My life lives on Google Calendar. Each hour of my life is carefully measured and categorized in beautiful color–coded blocks that account for everything from my class schedule to lunches with friends to “Rotting in Van Pelt.” During the school year, I would play a solo game of Jenga on Sunday night, attempting to figure out how to fit everything on my to–do list into the 168 hours I had in a week. In some ways, my Google Calendar is a diary of my existence, a catalogue of how I spend my waking days—or at least intend to, considering the plethora of 6 a.m. runs scattered throughout my calendar that I've definitely slept through.

In elementary school, my friend Victoria and I would spend all of recess in a never–ending search for “time–stopping crystals,” never quite successful in our almighty attempts to bend the space–time continuum. When I found out I couldn’t stop time, I instead learned to budget the time that I had the way you would balance finances, making sure nothing went to waste. Each hour was an investment in myself or in my future—that time yet to come. Time was precious. 

But there was a time before I was obsessed with time, before I even knew what an hour was. When the passing of time was marked not by the ticking of a clock or the numbers on a calendar, but instead by something more tangible—my mom coming home from work, my height on the wall, the setting sun. 

This is the world that Jenny Odell seeks to reclaim in Saving Time: Discovering a Life Beyond the Clock. Published at the start of this summer, Saving Time is an academic exploration and artistic inquiry into our perception of time. Following Odell’s critically acclaimed book, How to Do Nothing, the California–based multidisciplinarian continues to evade the labels of genre in her second novel. She fluidly travels from personal memoir to scientific ecology, only to jump to academic history and then swim back to philosophy. But then again, Odell has never been a fan of convention, seeking to deconstruct our very definition of time. 

It’s difficult to decenter ourselves from our rigid, mathematical conception of time constructed of hours and minutes. Growing up, my mom made up a bedtime story about a day when all clocks disappeared. According to her, such a day would be analogous to the punctuality purge, with everyone late and in utter disarray. Nothing could get done. But, as Odell points out, in the grand scheme of human history, clocks are a relatively recent invention, gaining their status as a fixture of modern life during the Industrial Revolution, as the standardization of time was deemed critical for businesses and labor to coordinate and run more efficiently. Many of our contemporary ideas of time have their roots in the emergence of capitalism of that era, from the economic relationship with time built out of wage labor to the very fact we view time as a commodity spent and wasted.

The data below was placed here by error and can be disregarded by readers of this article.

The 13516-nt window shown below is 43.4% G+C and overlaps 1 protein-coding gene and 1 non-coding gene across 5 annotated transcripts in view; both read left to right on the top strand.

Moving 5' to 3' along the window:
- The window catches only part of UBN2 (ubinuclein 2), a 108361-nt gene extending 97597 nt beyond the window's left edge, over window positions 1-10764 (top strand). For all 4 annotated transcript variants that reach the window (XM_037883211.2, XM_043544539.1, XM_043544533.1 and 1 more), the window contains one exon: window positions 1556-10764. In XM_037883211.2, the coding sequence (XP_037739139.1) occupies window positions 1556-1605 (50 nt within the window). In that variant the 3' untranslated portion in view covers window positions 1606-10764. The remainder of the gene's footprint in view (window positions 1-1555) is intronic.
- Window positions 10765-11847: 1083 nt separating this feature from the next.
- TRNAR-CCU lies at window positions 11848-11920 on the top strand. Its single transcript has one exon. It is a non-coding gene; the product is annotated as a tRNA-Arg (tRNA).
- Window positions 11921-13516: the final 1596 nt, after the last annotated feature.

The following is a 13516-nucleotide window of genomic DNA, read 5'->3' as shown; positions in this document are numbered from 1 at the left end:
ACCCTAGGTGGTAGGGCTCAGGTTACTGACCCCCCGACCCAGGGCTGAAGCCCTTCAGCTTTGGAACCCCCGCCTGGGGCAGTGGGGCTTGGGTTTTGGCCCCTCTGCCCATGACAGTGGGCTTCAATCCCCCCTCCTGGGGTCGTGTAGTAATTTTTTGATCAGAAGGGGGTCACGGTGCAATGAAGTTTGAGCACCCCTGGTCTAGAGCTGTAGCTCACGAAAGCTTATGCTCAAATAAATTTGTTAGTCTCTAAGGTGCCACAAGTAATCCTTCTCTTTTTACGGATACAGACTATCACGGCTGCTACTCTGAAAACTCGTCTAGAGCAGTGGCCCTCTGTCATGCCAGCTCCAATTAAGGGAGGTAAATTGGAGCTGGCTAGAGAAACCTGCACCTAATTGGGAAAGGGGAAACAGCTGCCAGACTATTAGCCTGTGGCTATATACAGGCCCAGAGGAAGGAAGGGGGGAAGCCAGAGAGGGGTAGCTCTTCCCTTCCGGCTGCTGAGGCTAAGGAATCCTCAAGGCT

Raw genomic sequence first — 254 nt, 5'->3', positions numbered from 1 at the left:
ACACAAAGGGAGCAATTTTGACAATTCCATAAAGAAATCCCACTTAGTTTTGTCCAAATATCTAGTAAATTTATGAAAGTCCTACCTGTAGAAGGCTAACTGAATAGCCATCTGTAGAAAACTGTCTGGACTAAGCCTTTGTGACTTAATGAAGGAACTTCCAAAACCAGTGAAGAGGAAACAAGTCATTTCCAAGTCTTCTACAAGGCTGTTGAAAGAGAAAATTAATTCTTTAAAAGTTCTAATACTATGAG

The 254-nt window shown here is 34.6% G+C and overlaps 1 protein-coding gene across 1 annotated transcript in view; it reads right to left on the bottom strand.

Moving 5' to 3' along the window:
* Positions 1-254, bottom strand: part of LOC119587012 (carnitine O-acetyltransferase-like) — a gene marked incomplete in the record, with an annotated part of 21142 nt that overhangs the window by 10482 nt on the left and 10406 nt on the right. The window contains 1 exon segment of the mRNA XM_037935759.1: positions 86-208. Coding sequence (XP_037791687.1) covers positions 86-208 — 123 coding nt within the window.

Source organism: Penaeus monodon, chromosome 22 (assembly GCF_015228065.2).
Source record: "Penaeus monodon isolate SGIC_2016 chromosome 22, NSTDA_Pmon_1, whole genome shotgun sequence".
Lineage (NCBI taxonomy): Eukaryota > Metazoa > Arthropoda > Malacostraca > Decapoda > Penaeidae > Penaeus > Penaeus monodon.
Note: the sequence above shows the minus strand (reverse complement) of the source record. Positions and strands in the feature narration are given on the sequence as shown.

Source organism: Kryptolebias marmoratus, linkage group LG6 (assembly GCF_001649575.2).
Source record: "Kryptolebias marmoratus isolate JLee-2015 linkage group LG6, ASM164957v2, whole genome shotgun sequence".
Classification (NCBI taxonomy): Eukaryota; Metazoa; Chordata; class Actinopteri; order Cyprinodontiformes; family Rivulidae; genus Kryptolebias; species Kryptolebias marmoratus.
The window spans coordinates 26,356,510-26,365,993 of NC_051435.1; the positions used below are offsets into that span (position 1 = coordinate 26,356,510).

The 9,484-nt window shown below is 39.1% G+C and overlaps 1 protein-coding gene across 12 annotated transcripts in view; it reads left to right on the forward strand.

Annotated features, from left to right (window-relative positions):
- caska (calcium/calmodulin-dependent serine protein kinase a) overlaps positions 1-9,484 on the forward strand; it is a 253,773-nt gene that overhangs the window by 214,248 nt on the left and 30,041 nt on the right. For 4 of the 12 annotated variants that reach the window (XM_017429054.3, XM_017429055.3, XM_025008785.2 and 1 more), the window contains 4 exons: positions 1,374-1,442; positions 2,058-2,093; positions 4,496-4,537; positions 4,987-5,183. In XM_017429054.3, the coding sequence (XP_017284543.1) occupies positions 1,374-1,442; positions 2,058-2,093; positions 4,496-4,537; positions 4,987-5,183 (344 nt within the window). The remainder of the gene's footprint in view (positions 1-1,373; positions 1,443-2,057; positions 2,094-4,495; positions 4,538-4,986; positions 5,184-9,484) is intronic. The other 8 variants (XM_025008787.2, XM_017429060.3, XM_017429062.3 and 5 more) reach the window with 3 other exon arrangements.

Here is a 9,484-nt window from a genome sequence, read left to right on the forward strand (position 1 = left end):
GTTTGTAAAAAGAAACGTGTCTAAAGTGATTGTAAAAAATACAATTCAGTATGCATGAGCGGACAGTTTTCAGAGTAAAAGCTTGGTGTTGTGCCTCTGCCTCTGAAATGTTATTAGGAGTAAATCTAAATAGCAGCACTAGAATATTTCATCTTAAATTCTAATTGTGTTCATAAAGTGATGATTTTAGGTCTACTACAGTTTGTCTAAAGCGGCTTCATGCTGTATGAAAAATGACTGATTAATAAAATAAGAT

As Saving Time traces the emergence of our modern obsession with time from economics to ecology, it offers insight into our relationship with the world around us. Take the seasons, for example. Odell posits that the modern concept of the contemporary seasons is simply a colonial construction, taken from the weather patterns of Western Europe. For the rest of the world, however, the year can hardly be divided into the four seasons that we’ve learned since elementary school. For some regions, rain marks the changing of seasons with wet and dry categorized as delineators; for others, certain foliage is associated with the passing of time. Here in Houston, you have mosquitos. This concept of time connects us to the physical world around us, rather than an abstract concept imposed from above (or by a groundhog, depending on who you ask). After all, throughout most of human history, time was measured by a change in nature—whether it was shadows cast by the sun or the phases of the moon. Compared to our traditional concepts of time, it's easy to see how disconnected modern time is from the physical world we inhabit. Anyone suffering from that notorious Philly winter gloom can attest to that disembodied feeling of the sun setting while still in class.  

In an era of major physical change to our natural environment, Saving Time is also a call to action against climate change. After all, what does it mean for our carefully constructed seasons when the fauna that once signaled the changing seasons disappears? In our disembodied idea of time, climate change is merely a sign of rising temperatures, but when we reconnect time to our physical environment, these changes are much deeper. It is a deconstruction of our entire ecological clock—as if months from our calendar just disappear. In many ways, our divorced idea of time grants us a certain privilege to ignore the climate crisis—but Odell is bringing us back to Earth.

We often lament that there are simply not enough hours in the day, but this obsession often prevents us from enjoying our time as it is. Rather than living in the moment, we try to squeeze each one as small as possible so we can get to the next thing as quick as possible. It’s easy to feel that pressure to fill each hour of your day with some arbitrary “productive” activity, computing time calculus to get the most out of your day and then feeling guilty when the sun goes down that you weren't efficient enough. Saving Time by Jenny Odell offers a refreshingly new perspective that forces us to reset our internal clock and ask who even built that clock in the first place. 

As of now, Odell’s book isn’t catalyzing any Google Calendar revolution. After all, modern times require modern time. But, it will undoubtedly force you to slow down and examine life from beyond those color–coded blocks on your screen.